"Perhaps," said Leonore, helping him out, though with a most insulting laugh in her voice and face, "you will get a string and lead me?"
Peter looked the picture of helplessness.
"Or you might run over to the Goelets', and borrow their baby's perambulator," continued that segment of the Spanish Inquisition. If ever an irritating, aggravating, crazing, exasperating, provoking fretting enraging, "I dare you," was uttered, it was in Leonore's manner as she said this.
Peter looked about hopelessly.
"Please hurry up and say how," Leonore continued, "for I want to get down to the cliff walk. It's very wet here on the grass. Perhaps you will carry me back? You evidently think me a baby in arms." "He's such fun to tease," was her thought, "and you can say just what you please without being afraid of his doing anything ungentlemanly." Many a woman dares to torture a man for just the same reason.
She was quite right as to Peter. He had recognized that he was powerless; that he could not use force. He looked the picture of utter indecision. But as Leonore spoke, a sudden change came over his face and figure. "Leonore had said it was wet on the grass! Leonore would wet her feet! Leonore would take cold! Leonore would have pneumonia! Leonore would die!" It was a shameful chain of argument for a light of the bar, logic unworthy of a school-boy. But it was fearfully real to Peter for the moment, and he said to himself: "I must do it, even if she never forgives me." Then the indecision left his face, and he took a step forward.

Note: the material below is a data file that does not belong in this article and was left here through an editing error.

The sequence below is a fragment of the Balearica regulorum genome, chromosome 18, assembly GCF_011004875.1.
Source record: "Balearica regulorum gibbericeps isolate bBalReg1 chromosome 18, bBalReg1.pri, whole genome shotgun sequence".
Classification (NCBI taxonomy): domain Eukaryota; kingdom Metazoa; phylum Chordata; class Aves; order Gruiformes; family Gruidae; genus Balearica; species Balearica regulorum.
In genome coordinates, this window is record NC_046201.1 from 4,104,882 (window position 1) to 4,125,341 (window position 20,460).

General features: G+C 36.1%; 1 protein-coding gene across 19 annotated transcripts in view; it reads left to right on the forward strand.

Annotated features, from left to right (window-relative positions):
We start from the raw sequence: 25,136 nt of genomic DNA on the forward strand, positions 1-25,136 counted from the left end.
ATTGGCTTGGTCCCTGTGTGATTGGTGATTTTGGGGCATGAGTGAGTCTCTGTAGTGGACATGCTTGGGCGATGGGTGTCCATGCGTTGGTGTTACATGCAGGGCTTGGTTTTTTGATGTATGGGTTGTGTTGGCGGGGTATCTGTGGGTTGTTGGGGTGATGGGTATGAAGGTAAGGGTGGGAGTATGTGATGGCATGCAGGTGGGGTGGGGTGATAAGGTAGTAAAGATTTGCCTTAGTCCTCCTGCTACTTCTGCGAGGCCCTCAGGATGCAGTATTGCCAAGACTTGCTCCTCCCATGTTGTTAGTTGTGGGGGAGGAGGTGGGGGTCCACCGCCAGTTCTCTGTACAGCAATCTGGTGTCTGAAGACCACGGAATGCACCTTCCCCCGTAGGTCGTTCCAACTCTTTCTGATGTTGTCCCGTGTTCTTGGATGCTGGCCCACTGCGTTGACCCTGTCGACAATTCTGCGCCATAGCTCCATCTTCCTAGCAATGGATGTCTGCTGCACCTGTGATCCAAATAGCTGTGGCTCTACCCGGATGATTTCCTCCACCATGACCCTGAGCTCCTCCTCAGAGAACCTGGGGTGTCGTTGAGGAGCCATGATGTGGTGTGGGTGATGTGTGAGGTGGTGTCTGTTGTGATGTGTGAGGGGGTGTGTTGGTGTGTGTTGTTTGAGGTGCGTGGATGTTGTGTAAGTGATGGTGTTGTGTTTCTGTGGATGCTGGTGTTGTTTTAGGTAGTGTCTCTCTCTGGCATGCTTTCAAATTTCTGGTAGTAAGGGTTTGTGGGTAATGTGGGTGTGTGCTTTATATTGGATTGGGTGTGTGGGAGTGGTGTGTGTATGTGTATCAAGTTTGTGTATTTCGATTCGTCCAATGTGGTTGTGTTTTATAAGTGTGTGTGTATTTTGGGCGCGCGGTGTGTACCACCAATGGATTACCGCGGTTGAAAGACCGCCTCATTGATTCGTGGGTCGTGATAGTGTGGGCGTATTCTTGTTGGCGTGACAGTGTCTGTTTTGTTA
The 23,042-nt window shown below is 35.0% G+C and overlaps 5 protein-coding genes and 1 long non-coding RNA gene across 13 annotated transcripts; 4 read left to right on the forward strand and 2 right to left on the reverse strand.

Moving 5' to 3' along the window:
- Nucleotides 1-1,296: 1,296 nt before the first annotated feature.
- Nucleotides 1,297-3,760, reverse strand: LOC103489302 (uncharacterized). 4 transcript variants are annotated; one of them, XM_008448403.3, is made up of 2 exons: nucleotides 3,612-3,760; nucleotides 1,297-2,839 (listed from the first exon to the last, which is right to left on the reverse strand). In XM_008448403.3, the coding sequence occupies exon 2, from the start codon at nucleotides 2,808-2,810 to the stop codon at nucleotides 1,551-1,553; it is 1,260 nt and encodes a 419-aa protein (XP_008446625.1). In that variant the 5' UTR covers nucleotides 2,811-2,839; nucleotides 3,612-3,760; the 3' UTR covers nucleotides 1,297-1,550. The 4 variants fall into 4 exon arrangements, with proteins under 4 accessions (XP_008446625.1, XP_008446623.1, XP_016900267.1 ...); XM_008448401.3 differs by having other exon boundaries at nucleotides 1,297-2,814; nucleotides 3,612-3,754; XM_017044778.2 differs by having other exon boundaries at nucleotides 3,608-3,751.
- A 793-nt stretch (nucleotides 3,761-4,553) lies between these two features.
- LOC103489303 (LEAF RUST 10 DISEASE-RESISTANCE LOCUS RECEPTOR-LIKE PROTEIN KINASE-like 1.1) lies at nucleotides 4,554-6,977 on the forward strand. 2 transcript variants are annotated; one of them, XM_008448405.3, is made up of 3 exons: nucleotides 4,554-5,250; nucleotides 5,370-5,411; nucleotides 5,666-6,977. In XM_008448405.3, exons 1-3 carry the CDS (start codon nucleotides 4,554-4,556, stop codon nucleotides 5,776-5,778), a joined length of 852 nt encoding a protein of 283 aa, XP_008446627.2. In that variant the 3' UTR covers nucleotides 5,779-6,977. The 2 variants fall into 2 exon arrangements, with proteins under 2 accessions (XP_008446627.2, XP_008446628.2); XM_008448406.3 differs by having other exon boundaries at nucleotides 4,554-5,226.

Leonore caught her breath with a gasp. The "dare-you" look, suddenly changed to a very frightened one, and turning, she sped across the lawn, at her utmost speed. She had read something in Peter's face, and felt that she must fly, however ignominious such retreat might be.
Peter followed, but though he could have caught her in ten seconds, he did not. As on a former occasion, he thought: "I'll let her get out of breath. Then she will not be so angry. At least she won't be able to talk. How gracefully she runs!"
Presently, as soon as Leonore became convinced that Peter did not intend to catch her, she slowed down to a walk. Peter at once joined her.
"Now," he said, "will you come back?"
Leonore was trying to conceal her panting. She was not going to acknowledge that she was out of breath since Peter wasn't. So she made no reply.
"You are walking in the wrong direction," said Peter, laying his hand on her arm. Then, since she made no reply, his hand encircled the arm, and he stopped. Leonore took two more steps. Then she too, curiously enough, halted.
"Stop holding me," she said, not entirely without betraying her breathlessness.
"You are to come back," said Peter.
He got an awful look from those eyes. They were perfectly blazing with indignation.
"Stop holding me," she repeated.
It was a fearful moment to Peter. But he said, with an appeal in his voice, "You know I suffer in offending you. I did not believe that I could touch you without your consent. But your health is dearer to me than your anger is terrible. You must come home."
So Leonore, realizing that helplessness in a man exists only by his own volition, turned, and began walking towards the now distant house. Peter at once released her arm, and walked beside her. Not a glimpse did he get of those dear eyes. Leonore was looking directly before her, and a grenadier could not have held himself straighter. If insulted dignity was to be acted in pantomime, the actor could have obtained some valuable points from that walk.